The producer’s role is at times an unenviable one. If things aren’t going well, he has to make suggestions, but he doesn’t know what’s deep in me. He saw something that wasn’t working and he tried to make it work, but I knew that direction we were taking it was not right.
GW: And I suppose that one of your reasons for going solo was to be able to do things your way without having to run it by other people.
WESTERBERG: [pauses] That’s very astute of you. Sometimes I really miss not having a band because if a song needs tension, it’s hard to provide it by yourself. But I willingly give that up in order to be the final vote on everything I do because I think I know what the feel should be—and I’m the one who has to live with it forever.
GW: This may sound strange, but “Time Flies Tomorrow” has sort of an Allman Brothers vibe.
WESTERBERG: It’s not strange. You’re probably thinking of “Melissa.” I didn’t dodge it sounding like something else, but I thought it was more reminiscent of [The Rolling Stones’] “Moonlight Mile.” I think some of the best songs sound instantly familiar. When you choose to work in the arena of simple chords, what you are basically saying is, “This is a I-IV change. You’ve heard it in a million pop songs, but I’m going to give it to you again with my own lyrics.”
GW: You use several bassists on the album, including yourself. How do you decide when to bring someone in and when to play it yourself?
WESTERBERG: Every once in a while, I want an aggressive bass part, and I can’t do that, but if it’s a loping, folk-pop thing I’ll just do it. A lot of bass players frown on that style, but sometimes you’re better off when you don’t know a lot, and I only play the root note. To me, rock and roll is drums, rhythm guitar and vocals. Lead guitar and bass are almost superfluous if the drummer is great and the rhythm is tight. I’ll usually cut live with the drummer and if there’s a bass player there, I’ll have him take a crack at it. When I listen back, if the drums aren’t doing it for me, I usually blame the bassline and redo it, simplified, myself. The bass playing that I like is minimal, ever-so-slightly behind the beat, and played with the kick drum.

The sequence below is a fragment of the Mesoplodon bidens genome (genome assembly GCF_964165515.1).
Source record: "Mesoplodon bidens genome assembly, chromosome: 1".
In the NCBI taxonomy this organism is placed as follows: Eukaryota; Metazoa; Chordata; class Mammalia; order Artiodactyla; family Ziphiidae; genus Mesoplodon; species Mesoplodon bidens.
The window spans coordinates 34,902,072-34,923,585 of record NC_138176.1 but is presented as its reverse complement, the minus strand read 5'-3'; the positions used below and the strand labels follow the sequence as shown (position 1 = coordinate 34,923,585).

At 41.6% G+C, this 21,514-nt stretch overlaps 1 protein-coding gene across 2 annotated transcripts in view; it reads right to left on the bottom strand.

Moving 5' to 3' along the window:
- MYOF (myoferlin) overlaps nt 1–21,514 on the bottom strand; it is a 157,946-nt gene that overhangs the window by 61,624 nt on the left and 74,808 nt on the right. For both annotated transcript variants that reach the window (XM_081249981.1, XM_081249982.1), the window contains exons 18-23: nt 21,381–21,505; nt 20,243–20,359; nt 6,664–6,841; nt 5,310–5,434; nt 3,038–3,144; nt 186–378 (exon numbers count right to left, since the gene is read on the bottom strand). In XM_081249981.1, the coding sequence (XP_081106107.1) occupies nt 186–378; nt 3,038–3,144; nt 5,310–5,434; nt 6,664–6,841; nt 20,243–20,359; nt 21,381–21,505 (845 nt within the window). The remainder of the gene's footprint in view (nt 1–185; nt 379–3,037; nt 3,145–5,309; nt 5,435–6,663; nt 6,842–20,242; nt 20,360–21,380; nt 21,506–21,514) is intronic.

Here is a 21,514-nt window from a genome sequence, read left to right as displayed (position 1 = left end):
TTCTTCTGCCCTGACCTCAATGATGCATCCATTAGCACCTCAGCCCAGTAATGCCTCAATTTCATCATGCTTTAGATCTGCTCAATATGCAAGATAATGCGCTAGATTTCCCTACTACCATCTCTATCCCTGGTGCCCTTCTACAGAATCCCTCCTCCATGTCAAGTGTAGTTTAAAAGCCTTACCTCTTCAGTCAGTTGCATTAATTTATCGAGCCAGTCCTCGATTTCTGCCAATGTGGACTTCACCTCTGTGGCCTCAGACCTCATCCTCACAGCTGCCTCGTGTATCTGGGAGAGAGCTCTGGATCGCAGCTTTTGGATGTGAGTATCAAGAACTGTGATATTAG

GW: Do you still consider yourself a punk at all?
WESTERBERG: Was I ever or will I ever not be? Somewhere in between lies the answer. I am a musician and an artist, which is something I couldn’t have said back then ’cause we would have been laughed at. We were anti-artists. We were punk rockers, but I think the connotations the word has these days are very predictable and silly. I would be more happy to say I’m a well-rounded adult. That’s much more dangerous than being a punk these days.
GW: Who were your primary guitar influences?
WESTERBERG: The usual suspects from the school of crash and burn guitar playing: Keith Richards, Johnny Ramone and Johnny Thunders. Everything sort of comes from those three, at least in terms of rhythm. Lead-wise I listened to a good deal of blues, anyone from Albert and B.B. King and Eric Clapton to Mick Taylor and Mick Ronson. Plus Neil Young—and Bob, who influenced me a lot.
GW: That may cover the hard rocking stuff, but there is another, very different side to your music as well—the ballads. Who were some of your main songwriting influences in that regard?
WESTERBERG: There’s someone I always think of, but hesitate to say and I’ll just say it: Burt Bacharach [composer of such pop hits as “Raindrops Keep Falling On My Head” and “Do You Know The Way to San Jose”]. My ear has always been pulled to piano chords, which I think is largely what set the Replacements apart; we were a garage band playing at extreme volume, yet I was playing things like sixths and major seventh chords, which immediately made people say, “Well, that’s the Beatles.” Yes, the Beatles used those chords, but so did every other pop songwriter. Top 40 pop radio of my youth was my songwriting guide.